One of the things I wanted to create was a vintage looking marquee light that spelled out BABY. Great for the shower, but also great for the nursery long after the cake hangover from the party is over. I have seen other great DIY tutorials online for lights made of foam core, but wanted to make something more substantial that would not only look great, but be durable to last many years.
This was my first real wood working project on my own. The folks at Tech Shop** were super helpful in introducing me to some essential wood cutting tools to help make this project happen. In the end, not only was I super stoked at how well this all turned out, but shocked at how easy it was! So hats off to Tech Shop for giving me access to these great tools.
**Tech shop is the ultimate gym for geeks, with tons of amazing tools to use under one roof. All you need is a membership! If you are in the SF bay area, near Detroit, or Raleigh NC, check 'em out. www.techshop.ws
Step 1: Materials
Two pieces of 9/16th" x 12" x 36" paint grade ply wood
Christmas lights (I used lights with a battery pack to prevent excess cords and plugs)
Hot Glue Gun
40 grit sandpaper
Super sharp Box cutters or blades
Step 2: Designing Lettering
I then printed out the lettering to the size I wanted and created a template to trace onto my pieces of wood.
**Tip: To print letters larger than 8.5 x 11, open up your letters in excel. I was encountering issues with printing each letter big, and found that inserting an image into a spreadsheet allowed me to create a larger letter and print it out across several pages, later piece it together.
Step 3: Trace Letters Onto Wood
Flip your letters onto the wood backwards. This way, when you trace your letters out and make the cuts, you won't have to worry about pencil or pen markings or having any rogue mistakes in your cuts show.
Trace about 1/8th of an inch larger than the stencil you printed. This will give you room to make mistakes and to sand the lettering down.
Another little tip, avoid placing the edges of your letters in any notches in the wood. It may be harder to saw through and the notched bits may create a funky edge in your final piece.
Step 4: Cut Plywood Into Workable Pieces
1) Drill Holes
I will need to cut out the inside negative space in the letters "A" and "B". To make sure I can slide a jig saw in there, and cut it out with ease, I drilled two large holes in each of those areas.
2) Miter Saw
I used the miter saw to cut out the letters so that they will be easier to work with on the finer cuts.
Step 5: Cut Out Letters
1) Band Saw
I used the band saw to cut along the lettering outline. The blade in place was a bit on the thick side, so to prevent the blade from snapping, I cut notches into the wood up the outline of the letter, and then cut against those notches.
2) Jig Saw
To get in tight corners and to remove the negative space in each of the "B"s and the "A". This worked great in adjunct with the Band Saw
3) Scroll Saw
I used this on curved edges, but found that the table and base of the saw shook/vibrated too much. It made it sort of difficult to work, so I opted to sticking with the Band and Jig saw.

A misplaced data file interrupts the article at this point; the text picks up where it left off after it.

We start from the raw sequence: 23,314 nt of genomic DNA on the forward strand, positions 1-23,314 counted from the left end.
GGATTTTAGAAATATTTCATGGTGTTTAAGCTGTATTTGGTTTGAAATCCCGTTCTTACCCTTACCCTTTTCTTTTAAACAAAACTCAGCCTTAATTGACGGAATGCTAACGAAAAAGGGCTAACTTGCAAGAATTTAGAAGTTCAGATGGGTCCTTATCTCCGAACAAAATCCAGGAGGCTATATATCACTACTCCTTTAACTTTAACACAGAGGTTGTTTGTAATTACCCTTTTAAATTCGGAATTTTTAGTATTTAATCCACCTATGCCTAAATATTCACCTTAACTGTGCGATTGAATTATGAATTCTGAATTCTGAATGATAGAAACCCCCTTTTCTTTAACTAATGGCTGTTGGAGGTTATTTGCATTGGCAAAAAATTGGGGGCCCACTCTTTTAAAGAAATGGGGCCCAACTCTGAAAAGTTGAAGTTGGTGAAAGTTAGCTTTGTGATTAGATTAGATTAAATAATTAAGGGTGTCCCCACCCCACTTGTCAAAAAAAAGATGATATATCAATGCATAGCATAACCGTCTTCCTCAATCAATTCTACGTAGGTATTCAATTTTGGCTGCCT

Step 6: Sand Edges of Wood
Once you have congratulated yourself on your amazing cutting work, begin sanding the edges. I started with a belt sander, but because of the curved edges of the lettering, this was difficult. So I did the area i could with the sander, and then proceeded to do the rest by hand with a 40 grit sand paper.
**TIP** I realized after the fact that you don't need to really spend too much time sanding, mainly because these edges are going to be covered in cardboard. So don't worry about them being super clean.
Step 7: Drill Holes for Lights
a hole on the front facing part of each letter that was just large enough to let the light poke through
a hole on the back facing part of the light that was larger, and wide enough to let the lights pass through
I drilled the smaller whole through the letter. Once that was done, I flipped the letter over, and drilled into that same hole, but only 2/3rds the way through, and at a wider diameter. See pics below with notes in case what I just said above made zero sense. And considering my previous background in woodworking, I'm sure none of it was clear.
A little fun trick that we tried (and when I say "we", I mean "Mike all the way")? After all the holes were drilled, we put a dremel bit in the drill pressed and used that as a sanding piece!
Step 8: Primer and Paint
When they are dry, this is a good time to see what the final product will look like before you put the edges in. I put the lights in to see how it would look... and ta dah!
Step 9: Cardboard Border
Using a nice sharp blade, cut strips of cardboard about 3 1/2" thick in width against the corrugation Depending on your cardboard, you might have to use several strips for each letter, so the length of the cardboard is not that important.
You need to score into the cardboard going with the corrugation on areas that have a curve to it. This way, the cardboard will bend without buckling or getting wavy. Did what I say not make sense? The photos below should explain it all.
Using a glue gun, glue down all the pieces of cardboard around the border of the each letter. A rubber band will help hold the cardboard in place until it sets (You could probably use a wood glue too)
Step 10: Mask Border
Once each letter is covered, spray paint the remaining border to match!